Please note that this article
was written in 1998, so the phone numbers are no longer valid.
Readers would be aware of
our Winform Winners service. The question most often asked by new members of
the service is this. "Am I better off betting with bookmakers or the TAB?" and
it’s a good question.
Recently I aired this proposition
on the Internet through the ausrace discussion group. One member of that group
in particular was certain that when comparing prices on horses that were under
say 4/1 that the bookmakers prices would be superior. As this falls in the average
price range of Winform Winner selections, I thought we would look at the total
dividend returned by both methods for the past two months.
Here’s the result. TAB DIVIDENDS
$202. Bookmakers Starting Price dividends $201.60. Isn't that amazing! Now why
is this. To investigate further let’s look at a typical non-metropolitan midweek
meeting at Broadmeadow.
It is a freezing cold day
with a heavy track and lots of scratchings and a hastily altered track layout
to ensure the meeting could go ahead. In the bars it is cosy and there are plenty
of seats. In the betting ring there are probably no more than a few dozen punters
watching the bookies boards of maybe four or five bookmakers.
By law the TAB takes out about
14.5% of the betting pool before returning the rest to winning punters. After
dividends are rounded down the take averages a total market percentage of 117.5%
. (It is not the purpose of this article to explain market percentages, simply
to make comparisons. That article may be available another day)
On one particular race with
seven starters the bookmakers had a 6/4 favourite, two other horses at 5/2,
one at 11.4 and the others at longer odds. The betting steward takes the average
price of the bookmakers and enters the odds electronically. The total of these
odds comes to over 145%.
Is it any surprise to see
that the favourite pays $3.30 on the TAB but was never better than 6/4 with
The story is repeated at the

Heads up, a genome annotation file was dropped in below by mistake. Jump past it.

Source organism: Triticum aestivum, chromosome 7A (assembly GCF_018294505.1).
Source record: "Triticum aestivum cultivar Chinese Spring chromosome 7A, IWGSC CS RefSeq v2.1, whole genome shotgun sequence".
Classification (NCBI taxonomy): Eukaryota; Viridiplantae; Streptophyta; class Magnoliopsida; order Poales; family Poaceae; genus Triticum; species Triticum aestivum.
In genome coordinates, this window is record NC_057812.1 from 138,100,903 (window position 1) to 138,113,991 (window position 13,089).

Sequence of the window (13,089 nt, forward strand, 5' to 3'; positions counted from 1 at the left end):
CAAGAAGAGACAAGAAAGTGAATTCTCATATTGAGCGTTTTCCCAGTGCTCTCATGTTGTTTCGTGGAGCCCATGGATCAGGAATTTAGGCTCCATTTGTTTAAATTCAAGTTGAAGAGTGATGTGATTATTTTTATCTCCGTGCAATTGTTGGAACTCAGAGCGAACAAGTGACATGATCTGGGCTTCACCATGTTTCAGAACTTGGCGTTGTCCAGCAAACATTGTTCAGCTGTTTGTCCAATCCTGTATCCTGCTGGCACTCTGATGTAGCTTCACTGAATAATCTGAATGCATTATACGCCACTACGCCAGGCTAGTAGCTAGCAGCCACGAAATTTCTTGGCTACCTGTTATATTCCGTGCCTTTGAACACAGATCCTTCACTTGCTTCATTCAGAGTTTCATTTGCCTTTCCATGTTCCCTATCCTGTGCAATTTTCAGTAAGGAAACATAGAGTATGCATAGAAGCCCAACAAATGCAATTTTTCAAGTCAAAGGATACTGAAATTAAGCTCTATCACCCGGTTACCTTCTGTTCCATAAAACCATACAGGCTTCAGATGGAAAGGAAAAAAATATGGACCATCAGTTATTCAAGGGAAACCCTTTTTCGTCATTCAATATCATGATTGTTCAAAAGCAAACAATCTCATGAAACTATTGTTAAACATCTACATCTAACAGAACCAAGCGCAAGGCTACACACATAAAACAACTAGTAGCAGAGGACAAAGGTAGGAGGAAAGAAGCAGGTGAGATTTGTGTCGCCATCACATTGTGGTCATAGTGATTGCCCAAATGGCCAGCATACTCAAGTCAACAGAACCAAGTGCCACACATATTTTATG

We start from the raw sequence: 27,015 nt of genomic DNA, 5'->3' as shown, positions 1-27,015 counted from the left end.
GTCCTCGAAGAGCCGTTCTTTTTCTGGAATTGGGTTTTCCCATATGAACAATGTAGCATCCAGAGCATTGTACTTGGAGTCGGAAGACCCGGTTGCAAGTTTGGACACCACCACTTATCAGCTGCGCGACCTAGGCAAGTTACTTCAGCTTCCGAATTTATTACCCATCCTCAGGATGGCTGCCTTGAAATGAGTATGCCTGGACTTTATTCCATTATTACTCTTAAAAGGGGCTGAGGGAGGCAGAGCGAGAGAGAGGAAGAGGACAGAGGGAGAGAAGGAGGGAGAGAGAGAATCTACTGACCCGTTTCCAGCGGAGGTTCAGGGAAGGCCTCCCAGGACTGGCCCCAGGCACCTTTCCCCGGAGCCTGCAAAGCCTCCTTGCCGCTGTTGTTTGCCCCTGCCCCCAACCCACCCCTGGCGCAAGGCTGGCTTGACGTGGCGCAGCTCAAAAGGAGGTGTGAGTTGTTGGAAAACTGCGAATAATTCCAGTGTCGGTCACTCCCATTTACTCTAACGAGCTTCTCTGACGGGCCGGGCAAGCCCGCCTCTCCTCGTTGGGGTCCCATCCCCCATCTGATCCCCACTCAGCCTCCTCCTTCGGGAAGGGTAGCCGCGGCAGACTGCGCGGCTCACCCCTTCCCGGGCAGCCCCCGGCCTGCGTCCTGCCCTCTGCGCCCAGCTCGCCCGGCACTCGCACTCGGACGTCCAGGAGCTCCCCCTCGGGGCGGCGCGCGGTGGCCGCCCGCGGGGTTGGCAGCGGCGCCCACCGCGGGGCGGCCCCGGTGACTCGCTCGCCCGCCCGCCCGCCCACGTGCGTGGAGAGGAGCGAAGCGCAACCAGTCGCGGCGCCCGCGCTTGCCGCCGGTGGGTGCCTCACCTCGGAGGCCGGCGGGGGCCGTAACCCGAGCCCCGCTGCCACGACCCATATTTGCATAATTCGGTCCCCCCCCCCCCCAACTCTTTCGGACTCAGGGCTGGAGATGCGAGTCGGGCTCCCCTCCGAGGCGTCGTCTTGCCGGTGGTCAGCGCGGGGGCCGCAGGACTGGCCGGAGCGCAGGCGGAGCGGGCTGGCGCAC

"away" meeting at Echucha in Victoria, but in reverse, well sort of. A 9/4 favourite
paid only $2.50 on our TAB. The difference is 80 cents the other way.
At Broadmeadow the punters
who backed the winner at short odds with bookmakers wanted to get set at fixed
odds. The problem with the TAB is that the more money you put on the less you
end up with as a series of big bets will affect your own odds. When bookmakers
have to accept large bets on a "goer" they realise that the other members of
the betting public are not going to be able to bet enough to allow them to balance
their books and this is why their books are set "over round". The TAB never
loses. It can’t . The percentages are always fixed in their favour. Individually
the bookmaker can and quite often does , lose. This is why they are often less
likely to take the risk of offering better odds.
A character who goes by the
non de plume of "Gunsynd" feels that the situation is different on Saturdays,
our main betting day in Australia. I disagree. The market is set differently
of a Saturday as there is a far bigger market. But there is also a much larger
"army" of weekend warriors who devote a great chunk of their time in finding
the winners. When you add to this the weight of opinion unleashed over the radio
by the "experts", you will often find that a horse is severely under the odds
when bookmaker betting opens.
The bookmaker can see this
heavy support and most times will offer only a slightly better price than the
TAB boards are showing. The oncourse "heavies" may well refuse to bet and this
causes both the bookmakers price and the TAB price to ease, although the TAB
price never catches up in this situation.
The end result it that the
bookmaker’s price may be better a lot of the time. It sometimes catches up in
other price brackets. Last weekend for example. Prime Address wins narrowly
at 13/2 ($7.50) the TAB price is only $7.1o. In other states the dividend is
as high as $8.60.
Most bookmakers offer Starting
Price plus 5%. On our figures as stated previously, the 201.6 return becomes
211 (near enough) which is now significantly better than the $202 return from
the TAB. In most states you can legally place a bet with bookmakers before the
race meeting starts, for any amount of money (each bookmaker has his own rules
here) instead of the midweek $100 minimum or weekend $200 minimum demanded by
State law for on course phone bets.
This is not the end of the
story, though. Bookmakers are continuing to bet worse and worse odds. The end
may well be coming, and quicker than we think. The inability of the individual
to finance the liability that today’s betting trends demands has led to the
mooted introduction of fixed odds betting by the TAB. This has started in the
shape of Sports betting. The TAB has virtually unlimited resources compared
to the individual bookmaker and it may now be time to allow bookmaking partnerships
or companies to form for the good of competition.
Your comments are welcome.
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